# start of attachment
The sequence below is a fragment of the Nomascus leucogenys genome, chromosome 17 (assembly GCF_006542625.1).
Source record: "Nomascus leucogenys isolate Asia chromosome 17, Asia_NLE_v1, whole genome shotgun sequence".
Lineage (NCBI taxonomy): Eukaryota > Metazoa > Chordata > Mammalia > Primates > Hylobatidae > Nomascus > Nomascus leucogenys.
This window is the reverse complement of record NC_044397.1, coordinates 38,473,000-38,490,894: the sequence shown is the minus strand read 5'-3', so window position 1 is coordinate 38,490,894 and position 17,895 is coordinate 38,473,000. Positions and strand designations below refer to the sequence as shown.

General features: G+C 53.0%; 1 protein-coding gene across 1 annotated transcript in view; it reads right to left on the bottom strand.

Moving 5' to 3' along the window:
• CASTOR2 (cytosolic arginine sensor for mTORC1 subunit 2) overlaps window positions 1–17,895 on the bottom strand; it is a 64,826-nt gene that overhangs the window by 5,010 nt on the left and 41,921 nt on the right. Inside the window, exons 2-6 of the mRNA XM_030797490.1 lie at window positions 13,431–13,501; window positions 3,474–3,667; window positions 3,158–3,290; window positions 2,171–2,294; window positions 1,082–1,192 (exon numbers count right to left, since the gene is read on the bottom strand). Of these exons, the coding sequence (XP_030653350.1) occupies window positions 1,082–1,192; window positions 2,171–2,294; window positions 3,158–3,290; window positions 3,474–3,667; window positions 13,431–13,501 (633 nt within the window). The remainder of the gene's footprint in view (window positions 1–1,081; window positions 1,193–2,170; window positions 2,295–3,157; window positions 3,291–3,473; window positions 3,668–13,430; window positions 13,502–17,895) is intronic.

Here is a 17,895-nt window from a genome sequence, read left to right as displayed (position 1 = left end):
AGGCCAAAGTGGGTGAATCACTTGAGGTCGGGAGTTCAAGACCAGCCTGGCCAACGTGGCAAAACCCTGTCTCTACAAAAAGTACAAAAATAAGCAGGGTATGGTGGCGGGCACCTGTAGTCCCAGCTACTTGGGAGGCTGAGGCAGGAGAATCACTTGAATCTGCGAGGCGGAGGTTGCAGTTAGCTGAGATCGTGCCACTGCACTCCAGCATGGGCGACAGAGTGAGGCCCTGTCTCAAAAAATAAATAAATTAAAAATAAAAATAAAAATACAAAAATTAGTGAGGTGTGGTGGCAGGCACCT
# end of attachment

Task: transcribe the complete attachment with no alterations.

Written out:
The sequence below is a fragment of the Nomascus leucogenys genome, chromosome 17 (assembly GCF_006542625.1).
Source record: "Nomascus leucogenys isolate Asia chromosome 17, Asia_NLE_v1, whole genome shotgun sequence".
Lineage (NCBI taxonomy): Eukaryota > Metazoa > Chordata > Mammalia > Primates > Hylobatidae > Nomascus > Nomascus leucogenys.
This window is the reverse complement of record NC_044397.1, coordinates 38,473,000-38,490,894: the sequence shown is the minus strand read 5'-3', so window position 1 is coordinate 38,490,894 and position 17,895 is coordinate 38,473,000. Positions and strand designations below refer to the sequence as shown.

General features: G+C 53.0%; 1 protein-coding gene across 1 annotated transcript in view; it reads right to left on the bottom strand.

Moving 5' to 3' along the window:
• CASTOR2 (cytosolic arginine sensor for mTORC1 subunit 2) overlaps window positions 1–17,895 on the bottom strand; it is a 64,826-nt gene that overhangs the window by 5,010 nt on the left and 41,921 nt on the right. Inside the window, exons 2-6 of the mRNA XM_030797490.1 lie at window positions 13,431–13,501; window positions 3,474–3,667; window positions 3,158–3,290; window positions 2,171–2,294; window positions 1,082–1,192 (exon numbers count right to left, since the gene is read on the bottom strand). Of these exons, the coding sequence (XP_030653350.1) occupies window positions 1,082–1,192; window positions 2,171–2,294; window positions 3,158–3,290; window positions 3,474–3,667; window positions 13,431–13,501 (633 nt within the window). The remainder of the gene's footprint in view (window positions 1–1,081; window positions 1,193–2,170; window positions 2,295–3,157; window positions 3,291–3,473; window positions 3,668–13,430; window positions 13,502–17,895) is intronic.

Here is a 17,895-nt window from a genome sequence, read left to right as displayed (position 1 = left end):
AGGCCAAAGTGGGTGAATCACTTGAGGTCGGGAGTTCAAGACCAGCCTGGCCAACGTGGCAAAACCCTGTCTCTACAAAAAGTACAAAAATAAGCAGGGTATGGTGGCGGGCACCTGTAGTCCCAGCTACTTGGGAGGCTGAGGCAGGAGAATCACTTGAATCTGCGAGGCGGAGGTTGCAGTTAGCTGAGATCGTGCCACTGCACTCCAGCATGGGCGACAGAGTGAGGCCCTGTCTCAAAAAATAAATAAATTAAAAATAAAAATAAAAATACAAAAATTAGTGAGGTGTGGTGGCAGGCACCT